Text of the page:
Tax Season: Last Minute Tax Preparation

April is upon us, and thoughts are turning to some of the symbols connected with the month. For example, the Easter Bunny, daffodils, short sleeves and rain showers. Oh, and there’s one more thing…I can’t put my finger on it. Oh, yeah…TAXES!

In a few short weeks, the federal government is going to want your paperwork, regardless if you’re ready or not. This means trouble for those who normally wait till the last minute to close it all up. Then again, there are advantages to waiting until the last day to file your taxes. In other words, the pendulum swings both ways. Here are some of the last minute tax preparations you and your young family need to do before the 15th.

Maximize IRA contributions.  Did you open up a Roth IRA by December 31 of last year? Well, then you still have time to maximize the contributions to it before the filing deadline. See, the tax rules for Roth IRAs are not as stringent as they are for other retirement accounts, which means folks have the option to maximize the amount of money in their accounts before the 15th. Why do this? Does the word ‘deduction’ mean anything to you.

Review all charitable contributions. Don’t neglect the receipts you received from Goodwill or the Salvation Army after you donated items to them. These are a gold mine of deductions that may reduce the mount you need to pay to the federal government or increase the refund you receive. And don’t just take a look at thrift stores. Examine receipts from religious organizations and other charitable locations to see if they qualify. Make sure the receipt comes from a tax-deductible non-profit. Some organizations are non-profit but fall under a different tax category that may not be deductible.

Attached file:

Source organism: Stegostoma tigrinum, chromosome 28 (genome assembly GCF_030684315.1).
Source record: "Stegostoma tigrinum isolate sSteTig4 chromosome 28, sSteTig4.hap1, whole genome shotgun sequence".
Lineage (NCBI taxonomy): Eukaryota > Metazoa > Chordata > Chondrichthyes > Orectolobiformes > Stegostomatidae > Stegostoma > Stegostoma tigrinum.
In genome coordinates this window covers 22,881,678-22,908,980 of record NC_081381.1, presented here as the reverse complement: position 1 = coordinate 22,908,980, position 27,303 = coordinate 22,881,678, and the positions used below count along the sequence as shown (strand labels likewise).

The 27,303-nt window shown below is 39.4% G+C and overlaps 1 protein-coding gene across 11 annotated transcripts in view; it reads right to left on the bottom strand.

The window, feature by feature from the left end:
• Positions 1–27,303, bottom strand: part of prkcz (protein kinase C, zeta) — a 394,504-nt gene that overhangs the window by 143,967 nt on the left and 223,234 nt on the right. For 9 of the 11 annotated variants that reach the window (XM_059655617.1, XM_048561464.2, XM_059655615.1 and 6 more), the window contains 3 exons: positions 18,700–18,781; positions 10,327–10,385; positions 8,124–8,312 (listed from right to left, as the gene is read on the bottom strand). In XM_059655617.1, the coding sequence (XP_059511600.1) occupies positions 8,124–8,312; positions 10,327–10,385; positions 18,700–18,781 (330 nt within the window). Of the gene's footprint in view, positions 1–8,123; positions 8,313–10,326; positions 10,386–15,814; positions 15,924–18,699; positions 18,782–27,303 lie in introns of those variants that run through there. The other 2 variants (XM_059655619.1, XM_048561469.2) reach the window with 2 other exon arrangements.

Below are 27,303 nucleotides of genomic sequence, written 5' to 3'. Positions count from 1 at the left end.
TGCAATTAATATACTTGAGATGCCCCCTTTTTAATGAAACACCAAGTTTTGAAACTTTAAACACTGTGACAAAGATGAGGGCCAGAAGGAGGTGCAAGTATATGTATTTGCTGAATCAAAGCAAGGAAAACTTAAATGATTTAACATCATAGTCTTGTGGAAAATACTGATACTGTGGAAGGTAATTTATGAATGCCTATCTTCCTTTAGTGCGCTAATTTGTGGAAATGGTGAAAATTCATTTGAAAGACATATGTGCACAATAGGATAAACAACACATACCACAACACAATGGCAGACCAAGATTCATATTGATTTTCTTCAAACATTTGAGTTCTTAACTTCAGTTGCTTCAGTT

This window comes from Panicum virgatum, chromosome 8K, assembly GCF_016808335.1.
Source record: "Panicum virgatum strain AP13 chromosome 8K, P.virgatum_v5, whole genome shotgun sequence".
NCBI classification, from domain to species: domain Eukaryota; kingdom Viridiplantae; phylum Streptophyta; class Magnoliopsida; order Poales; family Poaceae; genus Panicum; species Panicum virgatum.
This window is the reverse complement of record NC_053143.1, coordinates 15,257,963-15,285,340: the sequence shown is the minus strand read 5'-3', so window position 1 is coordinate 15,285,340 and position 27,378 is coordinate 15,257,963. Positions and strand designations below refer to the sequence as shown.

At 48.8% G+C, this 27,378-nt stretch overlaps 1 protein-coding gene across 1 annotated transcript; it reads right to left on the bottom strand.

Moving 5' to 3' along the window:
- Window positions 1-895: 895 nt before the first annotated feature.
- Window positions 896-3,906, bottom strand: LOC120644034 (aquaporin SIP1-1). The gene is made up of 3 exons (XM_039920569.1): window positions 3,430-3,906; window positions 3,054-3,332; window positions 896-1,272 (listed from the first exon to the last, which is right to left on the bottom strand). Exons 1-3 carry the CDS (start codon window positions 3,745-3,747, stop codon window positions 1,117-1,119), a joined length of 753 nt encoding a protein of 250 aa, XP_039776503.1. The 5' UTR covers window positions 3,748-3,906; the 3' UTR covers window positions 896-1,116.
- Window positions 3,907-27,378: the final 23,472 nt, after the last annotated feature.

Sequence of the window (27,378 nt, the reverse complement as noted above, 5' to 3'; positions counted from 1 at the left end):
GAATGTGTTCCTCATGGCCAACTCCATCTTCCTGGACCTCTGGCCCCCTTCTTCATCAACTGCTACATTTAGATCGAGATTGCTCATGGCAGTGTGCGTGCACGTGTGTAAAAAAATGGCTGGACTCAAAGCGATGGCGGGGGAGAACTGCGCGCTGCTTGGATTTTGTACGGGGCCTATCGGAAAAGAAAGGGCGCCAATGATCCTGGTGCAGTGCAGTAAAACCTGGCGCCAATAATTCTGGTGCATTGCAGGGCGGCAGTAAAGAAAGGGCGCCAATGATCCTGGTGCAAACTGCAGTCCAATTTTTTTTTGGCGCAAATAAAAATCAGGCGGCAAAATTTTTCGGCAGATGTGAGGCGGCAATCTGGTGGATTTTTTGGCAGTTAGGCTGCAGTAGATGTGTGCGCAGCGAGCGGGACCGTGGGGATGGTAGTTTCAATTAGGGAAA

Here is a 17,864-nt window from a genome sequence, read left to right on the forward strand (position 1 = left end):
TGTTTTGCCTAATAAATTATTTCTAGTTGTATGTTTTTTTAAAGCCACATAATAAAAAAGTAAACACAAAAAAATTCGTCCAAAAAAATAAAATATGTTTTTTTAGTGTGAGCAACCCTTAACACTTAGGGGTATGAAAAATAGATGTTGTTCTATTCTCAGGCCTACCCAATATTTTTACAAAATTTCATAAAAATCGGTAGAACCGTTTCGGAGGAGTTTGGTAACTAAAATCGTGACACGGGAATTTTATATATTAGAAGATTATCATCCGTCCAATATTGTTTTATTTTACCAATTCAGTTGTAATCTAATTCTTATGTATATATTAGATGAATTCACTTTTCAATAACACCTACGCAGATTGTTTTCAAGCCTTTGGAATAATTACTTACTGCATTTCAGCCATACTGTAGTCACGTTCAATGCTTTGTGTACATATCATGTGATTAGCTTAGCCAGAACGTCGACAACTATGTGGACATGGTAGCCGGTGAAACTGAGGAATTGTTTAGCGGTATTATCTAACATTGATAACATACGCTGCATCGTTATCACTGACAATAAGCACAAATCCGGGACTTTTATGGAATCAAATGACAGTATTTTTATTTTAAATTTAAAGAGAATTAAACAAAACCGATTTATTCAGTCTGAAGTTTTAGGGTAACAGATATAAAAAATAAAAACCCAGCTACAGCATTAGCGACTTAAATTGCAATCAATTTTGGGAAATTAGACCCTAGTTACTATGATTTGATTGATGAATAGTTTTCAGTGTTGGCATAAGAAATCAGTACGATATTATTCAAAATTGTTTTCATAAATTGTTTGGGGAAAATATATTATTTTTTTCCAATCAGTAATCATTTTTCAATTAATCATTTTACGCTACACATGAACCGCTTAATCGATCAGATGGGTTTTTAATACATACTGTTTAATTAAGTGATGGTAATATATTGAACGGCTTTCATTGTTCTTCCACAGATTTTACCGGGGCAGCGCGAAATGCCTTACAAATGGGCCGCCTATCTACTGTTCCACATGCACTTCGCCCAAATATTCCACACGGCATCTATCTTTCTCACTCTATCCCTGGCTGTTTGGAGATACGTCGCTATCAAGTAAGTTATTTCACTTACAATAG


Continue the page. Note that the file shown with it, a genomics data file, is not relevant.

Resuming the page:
Check on all W2s and 1099s. You thought you received all of your tax records by the first week of February and have recorded them in your documents. Don’t file yet. Take a second look and make sure everything is in, because there’s a chance you may be missing a W2 or 1099 due to an address change or the document being lost in the mail. Should this be the case, immediately contact the organization in order to receive a copy of the tax form.

File an extension or set up a payment plan. You completed your tax paperwork at the end of January and discovered that you owe money. A lot of money. More money than you have available at the moment. Time to talk to representatives at the local IRS office to determine your next move. You may need to set up a payment plan or request an extension in order to find the cash to make the payment. You may even want to take your paperwork to H&R Block or other professional tax organization in order for them to review the information to see if it’s correct.

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